Chief Investigator

Bush, Richard T


Cooperative Research Centre for Contamination Assessment and Remediation of the Environment (project no. 6-6-01-06/07 ‘A national demonstration site for innovative acid sulfate soil management’).

Grant ID


School or Research Centre

Southern Cross Geoscience

Lead Partner Organisation

Southern Cross University

Other Partner Organisations

Environmental Analysis Laboratory, Southern Cross University


Professor Richard Bush, Director Southern Cross Geoscience, Southern Cross University, PO Box 157, Lismore NSW 2480,


acid sulfate soils, iron, trace elements, tidal wetland, remediation


Redox-interfacial sediments can undergo radical geochemical changes with oscillating tides. In this study, we examine trace element enrichment and availability, at both landscape and pedon-scales, in the surface sediments of a remediating acidic tidalwetland. Fe-rich sediments at the surface-water interface (0–10mmin depth) were collected across an elevation gradient spanning the supratidal to subtidal range. These sediments were analysed for solid phase Fe fractions and trace elements (As, Pb, Cr, Cu, Mn, Ni, Zn, V, B, Co, Mo, Ba and U) via dilute HCl-extractions and total digests. Their concentrations were compared with those of underlying (0.05–0.65 m in depth) former sulfuric horizon sediments of a coastal acid sulfate soil (CASS). Reactive Fe was enriched at the redox interface by up to 16 times (197 g Fe/kg) that of the former sulfuric horizon. The proportion of total trace elements associated with reactive phases was high in interfacial sediments, representing over 90% of B and U and 50% of Pb, Cu, Zn, V and Ba extractable by dilute HCl. The interfacial sediments were particularly enriched in reactive Cr, Cu, Ni, Zn, B, Mo and U, with reactive B, Mo and U concentrations between 5 and 10 times greater than in the former sulfuric horizon. Surface enrichment of trace elements is strongly coassociated with Fe(III) mineralisation, likely via sorption and co-precipitation processes. Enrichment is highly spatially heterogeneous and is strongly influenced by elevation and tidal zonation at a landscape-scale and by sediment micro-topography and preferential advective transport via surface connected macropores at the pedon-scale. The results from this study provide new insights to the processes influencing trace element enrichment in Fe-rich redox-interfacial sediments across a remediating acidic tidal wetland.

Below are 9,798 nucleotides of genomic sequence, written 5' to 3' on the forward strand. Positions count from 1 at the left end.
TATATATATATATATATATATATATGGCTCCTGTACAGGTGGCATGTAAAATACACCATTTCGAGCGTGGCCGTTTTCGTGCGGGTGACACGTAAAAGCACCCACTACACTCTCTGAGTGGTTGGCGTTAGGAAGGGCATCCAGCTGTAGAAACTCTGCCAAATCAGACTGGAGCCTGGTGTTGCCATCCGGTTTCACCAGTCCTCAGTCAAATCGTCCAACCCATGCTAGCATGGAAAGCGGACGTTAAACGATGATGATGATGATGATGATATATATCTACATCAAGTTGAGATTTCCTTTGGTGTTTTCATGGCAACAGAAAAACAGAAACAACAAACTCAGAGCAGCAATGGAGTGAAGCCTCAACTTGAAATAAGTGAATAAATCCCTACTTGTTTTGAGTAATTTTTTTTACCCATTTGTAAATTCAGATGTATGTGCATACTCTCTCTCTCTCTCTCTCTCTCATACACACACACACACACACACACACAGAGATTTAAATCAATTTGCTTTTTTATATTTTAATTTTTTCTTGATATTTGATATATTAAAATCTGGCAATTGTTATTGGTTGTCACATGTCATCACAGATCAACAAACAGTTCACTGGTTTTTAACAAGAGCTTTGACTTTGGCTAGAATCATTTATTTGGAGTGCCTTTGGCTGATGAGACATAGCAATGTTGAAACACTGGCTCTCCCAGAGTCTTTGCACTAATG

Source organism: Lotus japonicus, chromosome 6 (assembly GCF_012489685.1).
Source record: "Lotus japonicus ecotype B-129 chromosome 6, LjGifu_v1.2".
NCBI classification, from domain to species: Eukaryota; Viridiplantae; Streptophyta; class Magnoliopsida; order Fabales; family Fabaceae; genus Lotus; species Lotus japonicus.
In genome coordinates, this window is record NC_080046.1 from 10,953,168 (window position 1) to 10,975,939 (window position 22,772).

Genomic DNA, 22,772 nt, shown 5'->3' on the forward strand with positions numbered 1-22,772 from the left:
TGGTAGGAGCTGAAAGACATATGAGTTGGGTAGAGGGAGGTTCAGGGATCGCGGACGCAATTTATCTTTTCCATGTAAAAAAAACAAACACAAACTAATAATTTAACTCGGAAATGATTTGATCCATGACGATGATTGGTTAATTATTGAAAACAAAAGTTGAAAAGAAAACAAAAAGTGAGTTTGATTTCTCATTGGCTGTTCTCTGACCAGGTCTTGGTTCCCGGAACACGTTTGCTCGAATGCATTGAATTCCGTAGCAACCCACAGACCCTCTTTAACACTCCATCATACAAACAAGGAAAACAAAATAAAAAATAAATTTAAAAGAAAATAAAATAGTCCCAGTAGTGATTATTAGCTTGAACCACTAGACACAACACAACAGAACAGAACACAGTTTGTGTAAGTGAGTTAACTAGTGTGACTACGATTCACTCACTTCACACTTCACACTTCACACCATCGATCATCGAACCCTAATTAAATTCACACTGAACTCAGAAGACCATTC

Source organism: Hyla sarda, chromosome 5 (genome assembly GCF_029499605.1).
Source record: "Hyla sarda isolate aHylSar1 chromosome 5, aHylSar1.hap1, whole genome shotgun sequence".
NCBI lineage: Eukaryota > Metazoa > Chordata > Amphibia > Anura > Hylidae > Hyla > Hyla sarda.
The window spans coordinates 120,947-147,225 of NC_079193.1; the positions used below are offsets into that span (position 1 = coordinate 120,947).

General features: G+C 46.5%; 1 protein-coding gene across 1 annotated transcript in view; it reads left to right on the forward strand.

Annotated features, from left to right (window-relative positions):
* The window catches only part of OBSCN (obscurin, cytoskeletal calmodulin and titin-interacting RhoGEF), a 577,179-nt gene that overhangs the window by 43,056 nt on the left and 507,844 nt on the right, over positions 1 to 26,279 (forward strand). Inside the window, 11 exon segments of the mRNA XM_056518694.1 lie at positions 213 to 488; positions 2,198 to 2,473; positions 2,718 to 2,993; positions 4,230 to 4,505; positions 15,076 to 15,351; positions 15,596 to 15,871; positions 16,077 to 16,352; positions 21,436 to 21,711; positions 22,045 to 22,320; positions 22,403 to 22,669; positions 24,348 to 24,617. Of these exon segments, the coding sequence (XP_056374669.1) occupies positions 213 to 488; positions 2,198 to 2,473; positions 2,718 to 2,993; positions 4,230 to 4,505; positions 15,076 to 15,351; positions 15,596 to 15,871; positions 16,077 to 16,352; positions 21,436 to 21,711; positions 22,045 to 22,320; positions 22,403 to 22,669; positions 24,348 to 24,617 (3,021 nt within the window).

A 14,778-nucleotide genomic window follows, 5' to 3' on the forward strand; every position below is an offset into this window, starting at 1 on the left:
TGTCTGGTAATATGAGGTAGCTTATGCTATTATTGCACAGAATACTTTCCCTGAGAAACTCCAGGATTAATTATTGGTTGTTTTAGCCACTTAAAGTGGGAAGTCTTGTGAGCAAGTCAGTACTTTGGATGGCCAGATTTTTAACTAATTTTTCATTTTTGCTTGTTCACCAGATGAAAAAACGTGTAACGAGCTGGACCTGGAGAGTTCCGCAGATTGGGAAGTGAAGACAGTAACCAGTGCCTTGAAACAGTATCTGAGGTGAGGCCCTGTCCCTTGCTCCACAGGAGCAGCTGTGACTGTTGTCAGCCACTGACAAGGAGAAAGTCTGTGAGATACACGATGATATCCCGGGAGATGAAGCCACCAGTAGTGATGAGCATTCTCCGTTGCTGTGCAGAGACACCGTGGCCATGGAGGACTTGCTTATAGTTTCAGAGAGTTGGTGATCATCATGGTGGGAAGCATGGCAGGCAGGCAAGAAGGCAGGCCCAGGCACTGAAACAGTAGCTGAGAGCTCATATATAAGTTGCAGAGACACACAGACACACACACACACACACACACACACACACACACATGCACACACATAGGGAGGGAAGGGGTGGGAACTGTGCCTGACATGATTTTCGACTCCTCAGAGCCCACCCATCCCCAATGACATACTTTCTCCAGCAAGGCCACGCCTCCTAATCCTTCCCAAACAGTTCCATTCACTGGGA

Data Collection Start Date


Data Collection End Date


Creative Commons License

Creative Commons Attribution-Noncommercial-Share Alike 3.0 License
This work is licensed under a Creative Commons Attribution-Noncommercial-Share Alike 3.0 License.

FoR Code

040600 Physical Geography and Environmental Geoscience, 040200 Geochemistry, 050300 Soil Sciences

Viewing Instructions

Each layer has a number.

Data Processing

Excel, SPSS

Surface_oxide_samples_worksheet.csv (28 kB)
Surface Oxide Samples
Total_elevation_sorted_worksheet.csv (5 kB)
Total Elevation
Total_M_Enrichment.csv (26 kB)
Total M Enrichment
HCI_M_Enrichment_Worksheet.csv (18 kB)
HCI_M Enrichment
Water_soluble_M_enrichment.csv (9 kB)
Water Soluble M Enrichment
Quadrat_Fe_and_As.csv (11 kB)
Quadrat Fe and As
Quadrat_Total_Fe_Standard_Worksheet.csv (1 kB)
Quadrat Total Fe Standard
Quadrat_Total_Fe_conc_HCI_Worksheet.csv (5 kB)
Quadrat Total Fe conc HCI
Quadrat_Total_Metals__Conc_HCI_Worksheet.csv (7 kB)
Quadrat Total Metals Conc HCI
Correlations_Worksheet.csv (24 kB)
Quadrat_Correlations_Worksheet.csv (2 kB)
Quadrat Correlations
Quadrat_Total_As_Conc_HCI_Worksheet.csv (5 kB)
Quadrat Total As Conc HCI


Spatial Coverage